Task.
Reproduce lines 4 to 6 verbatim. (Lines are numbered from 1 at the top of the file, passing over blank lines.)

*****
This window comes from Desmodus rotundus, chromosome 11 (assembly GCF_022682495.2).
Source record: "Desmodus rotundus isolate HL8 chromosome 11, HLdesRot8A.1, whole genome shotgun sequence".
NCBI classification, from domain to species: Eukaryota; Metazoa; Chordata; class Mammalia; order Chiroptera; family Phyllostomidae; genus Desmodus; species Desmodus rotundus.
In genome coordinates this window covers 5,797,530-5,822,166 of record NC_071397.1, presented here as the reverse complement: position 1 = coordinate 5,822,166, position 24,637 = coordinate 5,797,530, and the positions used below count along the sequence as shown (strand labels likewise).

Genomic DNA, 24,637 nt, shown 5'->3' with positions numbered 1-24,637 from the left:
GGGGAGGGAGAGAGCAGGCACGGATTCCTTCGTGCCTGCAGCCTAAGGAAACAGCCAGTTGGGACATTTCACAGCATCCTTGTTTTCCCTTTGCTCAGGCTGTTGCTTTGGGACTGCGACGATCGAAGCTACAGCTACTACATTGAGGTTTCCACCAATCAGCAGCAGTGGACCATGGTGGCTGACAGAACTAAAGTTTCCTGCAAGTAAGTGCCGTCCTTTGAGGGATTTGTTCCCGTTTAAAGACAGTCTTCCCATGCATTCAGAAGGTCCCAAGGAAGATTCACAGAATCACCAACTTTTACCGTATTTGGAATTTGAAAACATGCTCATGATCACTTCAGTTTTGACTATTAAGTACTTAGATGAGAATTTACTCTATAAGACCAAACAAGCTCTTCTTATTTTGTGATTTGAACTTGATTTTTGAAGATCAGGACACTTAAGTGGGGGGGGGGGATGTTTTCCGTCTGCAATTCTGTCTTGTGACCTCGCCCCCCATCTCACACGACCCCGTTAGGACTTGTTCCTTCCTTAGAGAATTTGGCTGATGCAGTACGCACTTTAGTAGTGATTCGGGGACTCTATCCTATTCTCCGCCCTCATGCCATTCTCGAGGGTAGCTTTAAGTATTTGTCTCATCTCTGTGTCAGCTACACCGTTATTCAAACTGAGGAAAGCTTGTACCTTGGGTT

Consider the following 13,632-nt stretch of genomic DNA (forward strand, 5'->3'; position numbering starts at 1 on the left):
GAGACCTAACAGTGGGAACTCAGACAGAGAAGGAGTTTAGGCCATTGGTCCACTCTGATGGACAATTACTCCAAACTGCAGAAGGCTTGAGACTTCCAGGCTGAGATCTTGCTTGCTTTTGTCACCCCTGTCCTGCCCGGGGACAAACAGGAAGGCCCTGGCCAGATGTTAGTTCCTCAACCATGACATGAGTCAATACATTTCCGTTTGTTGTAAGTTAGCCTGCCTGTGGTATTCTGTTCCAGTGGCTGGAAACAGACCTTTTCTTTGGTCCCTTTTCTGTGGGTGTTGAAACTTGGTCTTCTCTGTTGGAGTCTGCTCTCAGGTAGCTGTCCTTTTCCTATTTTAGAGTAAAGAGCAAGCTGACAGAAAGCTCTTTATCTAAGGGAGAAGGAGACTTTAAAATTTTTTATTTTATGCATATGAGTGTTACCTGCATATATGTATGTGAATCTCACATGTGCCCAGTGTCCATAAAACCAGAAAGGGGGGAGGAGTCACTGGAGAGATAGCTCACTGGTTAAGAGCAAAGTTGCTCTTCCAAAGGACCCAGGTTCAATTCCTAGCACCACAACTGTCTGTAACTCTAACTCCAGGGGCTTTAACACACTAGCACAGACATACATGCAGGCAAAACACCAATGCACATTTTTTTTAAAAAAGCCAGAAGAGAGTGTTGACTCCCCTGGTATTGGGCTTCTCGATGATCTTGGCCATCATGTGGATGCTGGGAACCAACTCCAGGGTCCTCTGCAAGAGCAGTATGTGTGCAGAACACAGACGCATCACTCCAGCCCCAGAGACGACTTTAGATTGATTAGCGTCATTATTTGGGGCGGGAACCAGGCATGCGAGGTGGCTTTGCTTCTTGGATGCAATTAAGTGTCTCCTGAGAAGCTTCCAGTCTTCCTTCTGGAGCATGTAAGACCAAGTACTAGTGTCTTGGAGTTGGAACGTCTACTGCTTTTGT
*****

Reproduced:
In genome coordinates this window covers 5,797,530-5,822,166 of record NC_071397.1, presented here as the reverse complement: position 1 = coordinate 5,822,166, position 24,637 = coordinate 5,797,530, and the positions used below count along the sequence as shown (strand labels likewise).

Genomic DNA, 24,637 nt, shown 5'->3' with positions numbered 1-24,637 from the left:
GGGGAGGGAGAGAGCAGGCACGGATTCCTTCGTGCCTGCAGCCTAAGGAAACAGCCAGTTGGGACATTTCACAGCATCCTTGTTTTCCCTTTGCTCAGGCTGTTGCTTTGGGACTGCGACGATCGAAGCTACAGCTACTACATTGAGGTTTCCACCAATCAGCAGCAGTGGACCATGGTGGCTGACAGAACTAAAGTTTCCTGCAAGTAAGTGCCGTCCTTTGAGGGATTTGTTCCCGTTTAAAGACAGTCTTCCCATGCATTCAGAAGGTCCCAAGGAAGATTCACAGAATCACCAACTTTTACCGTATTTGGAATTTGAAAACATGCTCATGATCACTTCAGTTTTGACTATTAAGTACTTAGATGAGAATTTACTCTATAAGACCAAACAAGCTCTTCTTATTTTGTGATTTGAACTTGATTTTTGAAGATCAGGACACTTAAGTGGGGGGGGGGGATGTTTTCCGTCTGCAATTCTGTCTTGTGACCTCGCCCCCCATCTCACACGACCCCGTTAGGACTTGTTCCTTCCTTAGAGAATTTGGCTGATGCAGTACGCACTTTAGTAGTGATTCGGGGACTCTATCCTATTCTCCGCCCTCATGCCATTCTCGAGGGTAGCTTTAAGTATTTGTCTCATCTCTGTGTCAGCTACACCGTTATTCAAACTGAGGAAAGCTTGTACCTTGGGTT